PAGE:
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Back To School Report: Standardized Testing Changes

Cloass

When Jennifer Tanks' daughter starts school this week, she will be asking questions about the tests her daughter will have to take.

"The third years... the total added up of all three tests totaled almost 25 hours in one of the classrooms I'm told," she said.

For Jennifer, that's too much.

"It makes me sad that really valuable instruction time is being spent assessing students, trying to figure our what they know versus teaching them something new," Jennifer said.

For the Michigan Department of Education, assessments are a necessity.

"The state is doing a statewide assessment to say 'these are our standards, are the students learning it?'" said Martin Ackley, with the Michigan Department of Education. "Are the students getting a year's worth of education for a year's worth of instruction?"

The state-issued M-STEP test began last spring, taking place of the MEAP, which the state calls outdated.

"Not just multiple choice questions," said Ackley. "We're asking them to problem solve, think critically, things employers are looking for."

While M-STEP helps the state see if they're hitting targets, they don't get results until the following school year. So districts have their own assessments, with more immediate feedback.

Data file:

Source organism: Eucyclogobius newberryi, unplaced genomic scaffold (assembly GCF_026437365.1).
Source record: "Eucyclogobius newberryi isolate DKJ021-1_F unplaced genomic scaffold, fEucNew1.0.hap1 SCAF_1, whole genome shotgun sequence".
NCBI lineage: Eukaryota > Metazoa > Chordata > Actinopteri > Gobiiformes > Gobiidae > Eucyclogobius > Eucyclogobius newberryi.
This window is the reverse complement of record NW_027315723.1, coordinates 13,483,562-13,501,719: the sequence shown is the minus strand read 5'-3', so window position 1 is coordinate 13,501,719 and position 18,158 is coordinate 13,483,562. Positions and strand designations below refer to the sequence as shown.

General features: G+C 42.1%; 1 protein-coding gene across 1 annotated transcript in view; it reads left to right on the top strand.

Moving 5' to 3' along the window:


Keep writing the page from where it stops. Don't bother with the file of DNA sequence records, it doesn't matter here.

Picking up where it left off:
"Districts use a number of different assessments," said Christine Guitar, Chief of Communications at Traverse City Area Public Schools. "Those are designed to help at the student and district level to figure out how we're doing and make adjustments in real time."

While the state, local districts and parents seem to agree there needs to be a balance when it comes to instruction versus testing, they don't agree on how to get there.

"My fear is that we've become more trustworthy of that then of the professionalism of our own teachers," Tank said. "I know they feel less trusted and less capable."

But there is compromise in sight.

"Superintendent Whiston is having us look at what districts administer at school and at the state level and see if we can work together," Ackley said.

The state has already made improvements to the M-STEP after getting feedback from students and parents.

This year, testing time will be 2.5 hours shorter for elementary and middle school students.

High school students' testing time will be reduced by 8 hours.

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